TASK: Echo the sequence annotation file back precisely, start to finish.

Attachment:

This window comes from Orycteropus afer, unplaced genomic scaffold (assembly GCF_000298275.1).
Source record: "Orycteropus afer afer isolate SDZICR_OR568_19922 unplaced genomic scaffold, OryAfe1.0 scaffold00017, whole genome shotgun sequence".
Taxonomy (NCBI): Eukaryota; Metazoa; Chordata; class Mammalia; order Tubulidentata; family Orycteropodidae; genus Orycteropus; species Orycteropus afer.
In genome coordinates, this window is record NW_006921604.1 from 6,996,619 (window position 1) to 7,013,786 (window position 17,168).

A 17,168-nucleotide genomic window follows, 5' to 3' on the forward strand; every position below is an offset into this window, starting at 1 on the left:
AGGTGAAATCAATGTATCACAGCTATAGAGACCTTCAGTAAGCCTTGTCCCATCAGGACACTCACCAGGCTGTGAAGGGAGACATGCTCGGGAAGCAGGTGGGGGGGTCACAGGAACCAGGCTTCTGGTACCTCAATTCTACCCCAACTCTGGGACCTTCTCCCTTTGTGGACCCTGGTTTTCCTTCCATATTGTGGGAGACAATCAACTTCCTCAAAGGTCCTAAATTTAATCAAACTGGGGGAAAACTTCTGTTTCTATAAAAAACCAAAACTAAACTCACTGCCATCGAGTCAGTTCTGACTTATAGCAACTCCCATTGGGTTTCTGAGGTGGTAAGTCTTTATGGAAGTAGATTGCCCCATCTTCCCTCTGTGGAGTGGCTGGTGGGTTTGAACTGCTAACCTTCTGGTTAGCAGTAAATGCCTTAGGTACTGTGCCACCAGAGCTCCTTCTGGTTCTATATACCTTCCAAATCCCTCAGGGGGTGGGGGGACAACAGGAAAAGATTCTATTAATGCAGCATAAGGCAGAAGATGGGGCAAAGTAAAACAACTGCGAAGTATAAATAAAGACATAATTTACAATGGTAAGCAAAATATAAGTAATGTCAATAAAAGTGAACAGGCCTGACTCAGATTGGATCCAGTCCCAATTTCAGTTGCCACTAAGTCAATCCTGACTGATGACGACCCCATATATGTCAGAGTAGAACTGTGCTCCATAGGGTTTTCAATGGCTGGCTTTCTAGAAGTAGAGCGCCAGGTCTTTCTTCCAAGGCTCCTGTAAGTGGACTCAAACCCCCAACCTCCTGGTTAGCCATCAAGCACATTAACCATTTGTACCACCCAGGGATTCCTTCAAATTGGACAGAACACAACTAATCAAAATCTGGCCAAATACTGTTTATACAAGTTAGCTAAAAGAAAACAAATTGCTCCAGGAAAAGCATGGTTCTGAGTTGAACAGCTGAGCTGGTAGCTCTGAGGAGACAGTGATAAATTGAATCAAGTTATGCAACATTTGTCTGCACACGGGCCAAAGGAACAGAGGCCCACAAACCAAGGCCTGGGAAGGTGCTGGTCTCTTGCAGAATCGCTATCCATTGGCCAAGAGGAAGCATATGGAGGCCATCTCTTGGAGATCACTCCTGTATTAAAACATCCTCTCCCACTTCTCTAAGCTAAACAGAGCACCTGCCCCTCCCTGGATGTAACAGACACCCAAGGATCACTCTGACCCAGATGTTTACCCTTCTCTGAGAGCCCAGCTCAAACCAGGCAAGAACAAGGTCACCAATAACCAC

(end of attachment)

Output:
This window comes from Orycteropus afer, unplaced genomic scaffold (assembly GCF_000298275.1).
Source record: "Orycteropus afer afer isolate SDZICR_OR568_19922 unplaced genomic scaffold, OryAfe1.0 scaffold00017, whole genome shotgun sequence".
Taxonomy (NCBI): Eukaryota; Metazoa; Chordata; class Mammalia; order Tubulidentata; family Orycteropodidae; genus Orycteropus; species Orycteropus afer.
In genome coordinates, this window is record NW_006921604.1 from 6,996,619 (window position 1) to 7,013,786 (window position 17,168).

A 17,168-nucleotide genomic window follows, 5' to 3' on the forward strand; every position below is an offset into this window, starting at 1 on the left:
AGGTGAAATCAATGTATCACAGCTATAGAGACCTTCAGTAAGCCTTGTCCCATCAGGACACTCACCAGGCTGTGAAGGGAGACATGCTCGGGAAGCAGGTGGGGGGGTCACAGGAACCAGGCTTCTGGTACCTCAATTCTACCCCAACTCTGGGACCTTCTCCCTTTGTGGACCCTGGTTTTCCTTCCATATTGTGGGAGACAATCAACTTCCTCAAAGGTCCTAAATTTAATCAAACTGGGGGAAAACTTCTGTTTCTATAAAAAACCAAAACTAAACTCACTGCCATCGAGTCAGTTCTGACTTATAGCAACTCCCATTGGGTTTCTGAGGTGGTAAGTCTTTATGGAAGTAGATTGCCCCATCTTCCCTCTGTGGAGTGGCTGGTGGGTTTGAACTGCTAACCTTCTGGTTAGCAGTAAATGCCTTAGGTACTGTGCCACCAGAGCTCCTTCTGGTTCTATATACCTTCCAAATCCCTCAGGGGGTGGGGGGACAACAGGAAAAGATTCTATTAATGCAGCATAAGGCAGAAGATGGGGCAAAGTAAAACAACTGCGAAGTATAAATAAAGACATAATTTACAATGGTAAGCAAAATATAAGTAATGTCAATAAAAGTGAACAGGCCTGACTCAGATTGGATCCAGTCCCAATTTCAGTTGCCACTAAGTCAATCCTGACTGATGACGACCCCATATATGTCAGAGTAGAACTGTGCTCCATAGGGTTTTCAATGGCTGGCTTTCTAGAAGTAGAGCGCCAGGTCTTTCTTCCAAGGCTCCTGTAAGTGGACTCAAACCCCCAACCTCCTGGTTAGCCATCAAGCACATTAACCATTTGTACCACCCAGGGATTCCTTCAAATTGGACAGAACACAACTAATCAAAATCTGGCCAAATACTGTTTATACAAGTTAGCTAAAAGAAAACAAATTGCTCCAGGAAAAGCATGGTTCTGAGTTGAACAGCTGAGCTGGTAGCTCTGAGGAGACAGTGATAAATTGAATCAAGTTATGCAACATTTGTCTGCACACGGGCCAAAGGAACAGAGGCCCACAAACCAAGGCCTGGGAAGGTGCTGGTCTCTTGCAGAATCGCTATCCATTGGCCAAGAGGAAGCATATGGAGGCCATCTCTTGGAGATCACTCCTGTATTAAAACATCCTCTCCCACTTCTCTAAGCTAAACAGAGCACCTGCCCCTCCCTGGATGTAACAGACACCCAAGGATCACTCTGACCCAGATGTTTACCCTTCTCTGAGAGCCCAGCTCAAACCAGGCAAGAACAAGGTCACCAATAACCAC